it's behavior without long-term harm more power to you. I don't even like to go into my own back yard.
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Re: Barking Dog - Part 2
Posted by: wowzer
Date: August 19, 2006 03:15PM
It's a dog. Treat it like a dog. Dogs respond to negative reinforcement.

Watch Dog Whisperer from the National Geographic channel. Totally amazing what that guy does.



All I ever really needed to know, I learned from watching Star Trek.
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Re: Barking Dog - Part 2
Posted by: ka jowct
Date: August 19, 2006 09:51PM
I wouldn't call what Cesar Millan does "negative reinforcement". And I suspect he'd tell you to walk your dog a lot more than you are currently doing.

If you aren't walking your dog two or three times a day, you should try to find a dog walker.
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Re: Barking Dog - Part 2
Posted by: Baby Tats
Date: August 19, 2006 10:21PM
You are in a difficult spot and I applaud your efforts for trying to do something to keep peace with your neighbors. We have had a few situations in our neighborhood escalate to the point that animal control has had to issue citations and there is now a possibility of a dog being removed. In a case like that, nobody (especially the dog) wins. As long as your dog is only barking at random noises then a collar can be appropriate. It sounds like his sensitivity control may be set too low. OTOH, if your dog is standing at your back door and barking because he misses you then a correction collar is nothing more than a torture device.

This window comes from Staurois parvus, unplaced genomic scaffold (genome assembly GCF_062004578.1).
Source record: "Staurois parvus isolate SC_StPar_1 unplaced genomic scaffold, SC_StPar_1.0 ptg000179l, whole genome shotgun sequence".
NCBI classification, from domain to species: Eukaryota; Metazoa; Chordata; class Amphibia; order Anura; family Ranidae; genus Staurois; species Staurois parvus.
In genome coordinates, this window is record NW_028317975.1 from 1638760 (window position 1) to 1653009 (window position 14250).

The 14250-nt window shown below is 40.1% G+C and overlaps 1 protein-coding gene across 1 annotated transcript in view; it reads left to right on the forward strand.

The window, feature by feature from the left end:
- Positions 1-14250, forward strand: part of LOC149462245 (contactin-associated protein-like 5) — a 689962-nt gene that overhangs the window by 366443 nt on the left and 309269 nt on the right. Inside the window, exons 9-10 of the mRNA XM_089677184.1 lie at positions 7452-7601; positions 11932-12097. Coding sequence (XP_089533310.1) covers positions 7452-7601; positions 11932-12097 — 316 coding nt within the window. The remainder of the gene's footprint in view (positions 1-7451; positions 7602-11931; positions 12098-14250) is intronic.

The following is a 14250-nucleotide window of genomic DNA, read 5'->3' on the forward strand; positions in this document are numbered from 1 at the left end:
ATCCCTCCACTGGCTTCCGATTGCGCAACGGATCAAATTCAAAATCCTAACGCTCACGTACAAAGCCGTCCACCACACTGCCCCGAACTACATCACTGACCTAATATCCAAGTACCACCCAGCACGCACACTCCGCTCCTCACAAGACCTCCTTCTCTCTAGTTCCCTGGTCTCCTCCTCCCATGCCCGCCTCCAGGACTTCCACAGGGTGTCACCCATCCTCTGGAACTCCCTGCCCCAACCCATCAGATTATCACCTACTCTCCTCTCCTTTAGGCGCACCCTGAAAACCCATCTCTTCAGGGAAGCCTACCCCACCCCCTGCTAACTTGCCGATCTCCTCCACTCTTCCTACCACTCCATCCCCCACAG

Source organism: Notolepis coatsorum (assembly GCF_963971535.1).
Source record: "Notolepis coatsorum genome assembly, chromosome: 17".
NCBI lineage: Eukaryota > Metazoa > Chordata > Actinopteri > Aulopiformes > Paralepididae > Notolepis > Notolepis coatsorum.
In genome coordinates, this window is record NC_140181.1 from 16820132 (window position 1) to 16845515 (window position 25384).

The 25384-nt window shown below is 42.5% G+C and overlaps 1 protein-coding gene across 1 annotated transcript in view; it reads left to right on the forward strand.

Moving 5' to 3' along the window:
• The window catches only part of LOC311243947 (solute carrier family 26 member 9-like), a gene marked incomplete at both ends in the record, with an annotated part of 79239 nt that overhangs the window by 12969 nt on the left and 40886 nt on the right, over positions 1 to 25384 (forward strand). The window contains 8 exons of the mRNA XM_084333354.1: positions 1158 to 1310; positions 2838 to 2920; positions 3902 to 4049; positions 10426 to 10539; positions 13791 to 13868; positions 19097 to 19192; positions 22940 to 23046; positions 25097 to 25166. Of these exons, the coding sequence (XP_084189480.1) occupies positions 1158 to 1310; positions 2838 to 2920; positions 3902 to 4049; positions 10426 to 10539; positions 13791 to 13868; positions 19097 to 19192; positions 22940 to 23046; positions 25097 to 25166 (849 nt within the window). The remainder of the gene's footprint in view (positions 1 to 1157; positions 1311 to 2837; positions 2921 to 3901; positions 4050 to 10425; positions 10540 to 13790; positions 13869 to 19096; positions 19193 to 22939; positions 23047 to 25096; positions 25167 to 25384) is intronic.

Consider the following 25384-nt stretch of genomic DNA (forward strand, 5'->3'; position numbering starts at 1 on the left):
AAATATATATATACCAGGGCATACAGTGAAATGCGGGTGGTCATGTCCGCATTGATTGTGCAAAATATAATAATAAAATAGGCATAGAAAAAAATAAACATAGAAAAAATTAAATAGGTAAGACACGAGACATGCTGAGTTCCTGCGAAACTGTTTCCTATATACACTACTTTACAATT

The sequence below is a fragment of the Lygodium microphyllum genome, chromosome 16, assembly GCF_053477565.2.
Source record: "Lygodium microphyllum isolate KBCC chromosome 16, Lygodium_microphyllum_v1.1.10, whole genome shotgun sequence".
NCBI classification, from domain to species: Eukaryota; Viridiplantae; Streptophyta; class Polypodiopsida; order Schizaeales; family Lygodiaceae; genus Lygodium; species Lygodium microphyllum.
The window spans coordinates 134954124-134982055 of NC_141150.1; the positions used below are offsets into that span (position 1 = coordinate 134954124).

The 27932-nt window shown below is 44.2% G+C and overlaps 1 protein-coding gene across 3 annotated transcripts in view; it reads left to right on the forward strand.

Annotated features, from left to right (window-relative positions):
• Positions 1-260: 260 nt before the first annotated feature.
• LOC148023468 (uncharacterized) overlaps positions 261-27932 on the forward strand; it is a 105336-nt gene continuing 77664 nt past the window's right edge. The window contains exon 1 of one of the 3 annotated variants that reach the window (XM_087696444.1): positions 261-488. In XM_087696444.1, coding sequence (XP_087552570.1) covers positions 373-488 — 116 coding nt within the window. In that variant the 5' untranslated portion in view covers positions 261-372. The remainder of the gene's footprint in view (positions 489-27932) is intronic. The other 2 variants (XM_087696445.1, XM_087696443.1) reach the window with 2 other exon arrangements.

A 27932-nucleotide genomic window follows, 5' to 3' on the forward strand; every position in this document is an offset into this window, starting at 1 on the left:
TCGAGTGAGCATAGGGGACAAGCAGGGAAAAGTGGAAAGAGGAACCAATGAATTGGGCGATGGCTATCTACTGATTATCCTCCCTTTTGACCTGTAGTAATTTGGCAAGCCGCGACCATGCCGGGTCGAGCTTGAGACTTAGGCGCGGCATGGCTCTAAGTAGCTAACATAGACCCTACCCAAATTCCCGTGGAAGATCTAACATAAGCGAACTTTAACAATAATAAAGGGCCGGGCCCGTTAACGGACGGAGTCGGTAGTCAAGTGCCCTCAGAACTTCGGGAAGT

Buried in BGnR's vitriol is a good piece of advice in that you shouldn't view the collar as the only thing that you need to do. Spend 10 min 2-3X a day training him to bark at what you think is appropriate. You can set his proper sensitivity level with a little work. With the proper combination of positive reinforcement and assertiveness it won't take long to modify his behavior. Dogs respond amazingly well once you establish dominance and they view you as the alpha. Once that relationship is established then your dog will always look to you to tell him the proper behavior as opposed to you always having to correct the inappropriate behavior. And when you do have to correct an inappropriate behavior it only takes one or two times to get the point across. Owners and dogs who have this relationship are often the happiest and most content.